In the last few years, much has been made of the Arab Jew in contemporary Arabic literature, and, in the last month, the Arab Jew in the Egyptian TV series “The Jewish Quarter.” Egypt has its own particular relationship with Arab Judaism, different from that in Yemen, Iraq, Algeria, or Morocco; Lucia Admiraal gives context for series like “The Jewish Quarter” and novels like the compelling Diary of a Jewish Muslim:
By Lucia Admiraal
While the Egyptian army fights its “war on terror” in the Sinai Peninsula, many Egyptian families stay at home during Ramadan evenings watching television shows. This year’s soap opera “The Jewish Quarter” has caught much Egyptian and foreign attention for its exceptional sympathetic portrayal of Egyptian Jews.
It tells the story of a patriotic Egyptian Jewish family living a cosmopolitan life in Cairo during the late 1940s. The main female character falls in love with a Muslim soldier fighting in Sinai during the Arab-Israeli war.
The male characters wear the tarbush, girls walk the streets of Cairo in short skirts and colourful dresses, and Jewish families live side-by-side Christians and Muslims. Although The Jewish Quarter is a rare positive portrayal of Egyptian Jewry, historians and several members of the dwindling Jewish community in Egypt have pointed to its historic inaccuracies.
One of these, besides the exaggerated glamour and fashion, is that it charges the Muslim Brotherhood and its leader at the time Hassan al-Banna with disrupting tolerance and Jewish life in Egypt.
The Islamists’ anti-Jewish outcries since the Palestinian uprising in 1936 has often led to the notion of Islamist anti-Semitism gaining momentum in Egypt during the 1930s and 40s. But the Brotherhood was, 85-year old Jewish born Egyptian Albert Arie recently stated to the newspaper al-Ahram, “only a footnote in the very rich, complex, and mostly sad story of Egyptian Jewry.”
Egyptian Jewish identities
Delving into the modern history of the Jews in Egypt inevitably implies to touch upon their almost complete disappearance from the country during the latter half of the twentieth century. Jewish departure from Egypt happened within several decades after the creation of the state of Israel in 1948 and the military coup in Egypt in 1952, bringing Gamal Abd al-Nasser to power.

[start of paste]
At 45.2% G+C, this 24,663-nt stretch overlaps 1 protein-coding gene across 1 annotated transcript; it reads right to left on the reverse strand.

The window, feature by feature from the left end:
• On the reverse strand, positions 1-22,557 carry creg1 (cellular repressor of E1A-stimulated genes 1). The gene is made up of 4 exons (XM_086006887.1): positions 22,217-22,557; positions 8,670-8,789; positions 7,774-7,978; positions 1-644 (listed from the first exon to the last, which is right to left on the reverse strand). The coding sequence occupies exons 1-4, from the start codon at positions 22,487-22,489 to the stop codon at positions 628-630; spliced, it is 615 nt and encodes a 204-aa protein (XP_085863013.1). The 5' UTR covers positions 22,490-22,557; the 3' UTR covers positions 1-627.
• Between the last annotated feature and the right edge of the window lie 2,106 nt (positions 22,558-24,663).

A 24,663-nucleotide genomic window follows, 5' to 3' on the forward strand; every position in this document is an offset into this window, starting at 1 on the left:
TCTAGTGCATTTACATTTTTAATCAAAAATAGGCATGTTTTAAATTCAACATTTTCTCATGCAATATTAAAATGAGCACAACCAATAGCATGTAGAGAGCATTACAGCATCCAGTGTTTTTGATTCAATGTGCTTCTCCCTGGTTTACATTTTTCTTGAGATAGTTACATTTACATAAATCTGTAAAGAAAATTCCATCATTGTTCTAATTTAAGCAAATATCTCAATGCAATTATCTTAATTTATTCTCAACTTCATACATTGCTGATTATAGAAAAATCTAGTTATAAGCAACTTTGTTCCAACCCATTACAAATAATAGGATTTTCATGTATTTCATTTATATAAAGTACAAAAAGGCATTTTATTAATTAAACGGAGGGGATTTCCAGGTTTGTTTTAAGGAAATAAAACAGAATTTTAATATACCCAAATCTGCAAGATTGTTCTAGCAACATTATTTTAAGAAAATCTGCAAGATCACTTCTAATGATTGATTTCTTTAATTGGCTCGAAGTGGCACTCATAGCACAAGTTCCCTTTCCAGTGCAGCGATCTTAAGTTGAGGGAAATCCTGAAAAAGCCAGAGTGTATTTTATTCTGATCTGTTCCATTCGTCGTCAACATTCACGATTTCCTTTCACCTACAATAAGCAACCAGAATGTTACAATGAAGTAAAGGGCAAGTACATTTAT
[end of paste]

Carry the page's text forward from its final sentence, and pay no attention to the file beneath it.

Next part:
With 50.000-55.000 Jews still living in Egypt after the Arab-Israeli war in 1948, and only a dozen remaining in the country today, the questions why these people left and how they have dealt with their Egyptian identity since departure, seem most relevant. It is indeed these issues that have obtained a central place in documentations about Egyptian Jewish life. Numerous academic studies, novels and films have described the multi-faced history of Jewish life in Egypt.
Since the 1980s several novels have appeared, often in Hebrew, written by Egyptian diaspora Jews who tried to give a voice to their lost community. In the wake of Egyptian president Sadat’s famous visit to Jerusalem and the following Egyptian-Israeli peace accords from 1979, these novelists tried to bridge the gap between Egyptian Jews in Israel and their communal past.
Revival of the ‘Arab Jew’
It is not just the Jewish community of Egypt that is currently being ‘rediscovered’ by an Egyptian and non-Egyptian audience. The past decades have witnessed a remarkable interest in a ‘fusion’ of Jewish and Arab histories.
Meanwhile, Arab-Jewish identity has noticeably become the subject of such a wide range of academic works, literature, cinema, music and food, that the Jewish writer and blogger of Moroccan, Indian, and Iraqi descent Sigal Samuel even suggested in Forward to call 2015 “the year of the Arab Jew,”